A booming industry In 2016, Germany’s recruitment sector’s turnover has increased by 9.3 per cent to 1,99 billion euros, according to a market study by the Bundesverband Deutscher Unternehmensberater (BDU) or Federal Association of German Management Consultants in English. It also predicts that, in 2017, the two-billion turnover hurdle will be overcome for the first time. TEXT: NANE STEINHOFF  I  PHOTOS: PIXABAY

48  |  Issue 53  |  August 2017

Discover Germany  |  Special Theme  |  Recruiting Experts

In 2016, approximately 7,100 recruiters, as well as 3,500 permanent researchers, worked in around 2,000 consultancies in Germany. In total, more than 14,000 employees were employed in the recruitment sector. The numbers reveal that the sector might be small, but it definitely has a great deal to offer. After all, with the help of these recruiting experts, around 62,500 leading and expert positions were filled in companies in the industry, economy and administration. As a comparison: in 2015, 57,400 positions were filled. For 2017, a forecasted increase in turnover of eight per cent leaves market participants somewhat confident. Another finding of this respective study is that digital

transformation and, simultaneously, the narrowing applicant market, pose as a significant challenge to companies. “Without professionally organised and successfully completed recruiting processes, the risk of loss of competitiveness increases,” notes Dr. Regina Ruppert, BDU vice president. Forecasts for 2017 In general, recruiters are positive about 2017 – also due to a good economic situation and labour market data. The average revenue forecast lies with eight per cent. With a revenue of 2,15 billion euros, the sector would achieve a new all-time peak. The market participants are on the same page about the fact that digitalisation changes the own business models and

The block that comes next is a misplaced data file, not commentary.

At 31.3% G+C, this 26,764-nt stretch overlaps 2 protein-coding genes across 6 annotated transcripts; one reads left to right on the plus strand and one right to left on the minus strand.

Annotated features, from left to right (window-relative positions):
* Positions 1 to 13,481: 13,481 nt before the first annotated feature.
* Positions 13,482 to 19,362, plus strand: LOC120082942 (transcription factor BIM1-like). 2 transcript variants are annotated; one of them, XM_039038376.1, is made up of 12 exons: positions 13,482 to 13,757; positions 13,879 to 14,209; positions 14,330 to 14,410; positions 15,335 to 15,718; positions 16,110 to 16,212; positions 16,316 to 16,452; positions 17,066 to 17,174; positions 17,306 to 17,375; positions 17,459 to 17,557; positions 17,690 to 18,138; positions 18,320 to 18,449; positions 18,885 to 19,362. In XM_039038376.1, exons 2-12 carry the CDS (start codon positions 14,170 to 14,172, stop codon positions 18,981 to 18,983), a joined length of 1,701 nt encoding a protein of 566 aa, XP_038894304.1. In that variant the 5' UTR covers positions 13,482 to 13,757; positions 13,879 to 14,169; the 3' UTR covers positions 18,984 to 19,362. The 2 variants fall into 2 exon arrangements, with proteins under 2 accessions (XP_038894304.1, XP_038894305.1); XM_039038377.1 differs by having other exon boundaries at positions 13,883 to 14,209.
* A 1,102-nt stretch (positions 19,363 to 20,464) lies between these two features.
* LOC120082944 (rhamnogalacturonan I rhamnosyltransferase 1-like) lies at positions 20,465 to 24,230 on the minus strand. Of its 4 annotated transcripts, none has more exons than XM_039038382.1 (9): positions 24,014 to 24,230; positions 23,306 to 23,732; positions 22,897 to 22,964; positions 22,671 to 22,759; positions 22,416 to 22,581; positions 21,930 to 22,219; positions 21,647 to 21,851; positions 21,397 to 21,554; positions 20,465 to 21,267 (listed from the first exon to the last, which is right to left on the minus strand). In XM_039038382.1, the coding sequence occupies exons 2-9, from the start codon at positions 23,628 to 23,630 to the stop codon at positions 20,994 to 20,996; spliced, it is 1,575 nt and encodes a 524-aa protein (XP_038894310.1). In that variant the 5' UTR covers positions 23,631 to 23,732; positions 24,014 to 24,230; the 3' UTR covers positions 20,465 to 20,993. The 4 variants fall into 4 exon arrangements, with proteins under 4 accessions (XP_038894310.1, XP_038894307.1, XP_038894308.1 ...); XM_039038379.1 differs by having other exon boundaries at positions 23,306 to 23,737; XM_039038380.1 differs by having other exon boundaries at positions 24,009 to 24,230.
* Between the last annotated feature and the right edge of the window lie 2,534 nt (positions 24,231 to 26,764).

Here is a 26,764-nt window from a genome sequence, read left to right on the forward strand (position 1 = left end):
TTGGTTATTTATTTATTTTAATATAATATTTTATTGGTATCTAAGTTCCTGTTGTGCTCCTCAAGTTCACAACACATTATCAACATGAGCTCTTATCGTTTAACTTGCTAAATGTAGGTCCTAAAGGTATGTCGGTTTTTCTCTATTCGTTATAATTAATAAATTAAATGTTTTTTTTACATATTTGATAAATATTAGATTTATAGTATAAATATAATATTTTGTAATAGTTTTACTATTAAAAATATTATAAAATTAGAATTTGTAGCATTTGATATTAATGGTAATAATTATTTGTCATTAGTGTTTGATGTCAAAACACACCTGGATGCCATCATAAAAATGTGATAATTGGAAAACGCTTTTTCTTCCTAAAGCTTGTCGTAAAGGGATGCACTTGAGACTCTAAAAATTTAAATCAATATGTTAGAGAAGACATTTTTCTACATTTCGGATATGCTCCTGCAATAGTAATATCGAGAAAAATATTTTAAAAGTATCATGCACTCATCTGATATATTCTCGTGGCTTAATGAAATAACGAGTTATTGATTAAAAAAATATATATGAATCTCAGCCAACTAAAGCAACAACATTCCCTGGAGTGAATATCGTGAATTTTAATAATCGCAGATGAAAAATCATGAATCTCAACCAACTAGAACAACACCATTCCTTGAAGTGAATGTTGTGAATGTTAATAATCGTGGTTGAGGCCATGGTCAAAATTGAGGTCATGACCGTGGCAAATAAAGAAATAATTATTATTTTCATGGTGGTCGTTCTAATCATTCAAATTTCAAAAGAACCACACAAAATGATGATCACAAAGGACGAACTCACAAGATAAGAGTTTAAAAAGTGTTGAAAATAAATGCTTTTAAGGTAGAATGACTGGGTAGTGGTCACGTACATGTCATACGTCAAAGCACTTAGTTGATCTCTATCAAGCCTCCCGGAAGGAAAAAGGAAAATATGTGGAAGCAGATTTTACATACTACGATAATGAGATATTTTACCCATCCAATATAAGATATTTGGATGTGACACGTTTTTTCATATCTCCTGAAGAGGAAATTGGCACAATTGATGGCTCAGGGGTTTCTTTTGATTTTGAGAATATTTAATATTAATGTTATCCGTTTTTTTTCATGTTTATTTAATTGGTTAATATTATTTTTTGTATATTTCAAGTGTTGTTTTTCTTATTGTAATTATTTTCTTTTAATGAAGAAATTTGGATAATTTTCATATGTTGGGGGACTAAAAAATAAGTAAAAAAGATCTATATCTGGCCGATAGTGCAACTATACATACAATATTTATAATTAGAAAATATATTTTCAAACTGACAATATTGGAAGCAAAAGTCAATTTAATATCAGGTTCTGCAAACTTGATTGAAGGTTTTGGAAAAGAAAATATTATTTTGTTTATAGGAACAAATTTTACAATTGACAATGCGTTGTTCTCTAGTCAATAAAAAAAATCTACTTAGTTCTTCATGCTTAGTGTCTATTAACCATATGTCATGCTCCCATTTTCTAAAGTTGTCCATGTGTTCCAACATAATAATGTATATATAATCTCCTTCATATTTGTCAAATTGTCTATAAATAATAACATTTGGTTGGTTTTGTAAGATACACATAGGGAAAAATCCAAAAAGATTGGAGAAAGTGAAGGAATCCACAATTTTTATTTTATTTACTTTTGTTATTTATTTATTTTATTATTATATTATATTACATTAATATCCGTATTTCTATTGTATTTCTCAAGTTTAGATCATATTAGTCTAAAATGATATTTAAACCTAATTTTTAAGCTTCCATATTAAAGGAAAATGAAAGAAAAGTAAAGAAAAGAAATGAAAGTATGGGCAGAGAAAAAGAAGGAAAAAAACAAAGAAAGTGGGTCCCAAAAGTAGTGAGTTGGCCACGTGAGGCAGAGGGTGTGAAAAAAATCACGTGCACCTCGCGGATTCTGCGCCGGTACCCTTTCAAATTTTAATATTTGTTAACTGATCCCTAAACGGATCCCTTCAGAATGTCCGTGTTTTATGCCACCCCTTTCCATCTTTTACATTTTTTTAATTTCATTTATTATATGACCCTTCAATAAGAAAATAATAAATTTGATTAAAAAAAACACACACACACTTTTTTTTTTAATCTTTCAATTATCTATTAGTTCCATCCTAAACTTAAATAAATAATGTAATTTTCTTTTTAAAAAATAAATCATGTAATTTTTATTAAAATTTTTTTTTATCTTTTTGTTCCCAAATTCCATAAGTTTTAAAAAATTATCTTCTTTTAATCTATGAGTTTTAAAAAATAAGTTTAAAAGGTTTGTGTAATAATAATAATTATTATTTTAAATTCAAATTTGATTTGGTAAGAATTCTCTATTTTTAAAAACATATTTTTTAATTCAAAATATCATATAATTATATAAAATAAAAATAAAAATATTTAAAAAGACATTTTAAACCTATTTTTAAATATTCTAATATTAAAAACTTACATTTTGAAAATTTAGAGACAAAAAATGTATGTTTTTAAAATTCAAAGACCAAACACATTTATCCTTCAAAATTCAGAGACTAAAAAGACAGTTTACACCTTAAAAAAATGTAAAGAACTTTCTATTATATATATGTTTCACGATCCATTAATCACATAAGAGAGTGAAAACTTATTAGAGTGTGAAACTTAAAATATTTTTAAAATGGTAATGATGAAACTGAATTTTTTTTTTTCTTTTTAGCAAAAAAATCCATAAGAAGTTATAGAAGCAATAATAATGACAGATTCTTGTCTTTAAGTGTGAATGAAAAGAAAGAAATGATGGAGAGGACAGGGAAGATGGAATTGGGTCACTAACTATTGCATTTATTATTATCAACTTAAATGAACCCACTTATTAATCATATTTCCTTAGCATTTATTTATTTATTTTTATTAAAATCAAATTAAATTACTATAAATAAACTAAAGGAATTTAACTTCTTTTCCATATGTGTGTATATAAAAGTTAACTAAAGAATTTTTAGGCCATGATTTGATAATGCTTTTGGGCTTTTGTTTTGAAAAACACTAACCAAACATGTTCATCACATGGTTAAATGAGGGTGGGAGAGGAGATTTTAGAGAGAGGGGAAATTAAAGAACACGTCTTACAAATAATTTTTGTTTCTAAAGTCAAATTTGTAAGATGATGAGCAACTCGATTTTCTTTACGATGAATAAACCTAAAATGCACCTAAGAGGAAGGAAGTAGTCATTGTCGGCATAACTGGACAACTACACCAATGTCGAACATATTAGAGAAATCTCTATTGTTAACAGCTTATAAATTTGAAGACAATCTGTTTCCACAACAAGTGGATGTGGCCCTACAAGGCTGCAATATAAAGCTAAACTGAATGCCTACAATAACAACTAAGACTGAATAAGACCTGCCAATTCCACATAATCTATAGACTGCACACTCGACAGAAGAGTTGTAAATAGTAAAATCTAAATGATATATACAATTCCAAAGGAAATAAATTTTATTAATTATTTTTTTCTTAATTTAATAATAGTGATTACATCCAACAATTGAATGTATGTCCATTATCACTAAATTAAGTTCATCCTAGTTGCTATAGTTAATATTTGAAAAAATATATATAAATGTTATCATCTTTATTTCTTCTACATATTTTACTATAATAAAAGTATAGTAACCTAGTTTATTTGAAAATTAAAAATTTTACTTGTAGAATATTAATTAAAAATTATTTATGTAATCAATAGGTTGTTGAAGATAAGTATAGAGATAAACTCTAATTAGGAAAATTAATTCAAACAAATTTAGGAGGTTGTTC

that it makes them more efficient at the same time. Digital interconnectivity, such as considering social media channels or IT systems for the daily operations, becomes a substantial success factor of the occupation. Similar to the previous year, additional jobs are said to be created in the recruiting sector in 2017. 75 per cent of the large recruitment consulting firms plan to employ additional consultants and 50 per cent want to top up their researcher teams. To find out more about Germany’s great recruiting experts, take a look at the following special theme.

Issue 53  |  August 2017  |  49

Discover Germany  |  Special Theme  |  Recruiting Experts

TOPSTEP expert team.

Stepping up (in) sales and distribution TOPSTEP GmbH helps both middle-sized enterprises and DAX companies to successfully expand their sales force through expert support. Specialising in distribution and sales, TOPSTEP works through sector-specific experts only – which has proved to be a winning combo.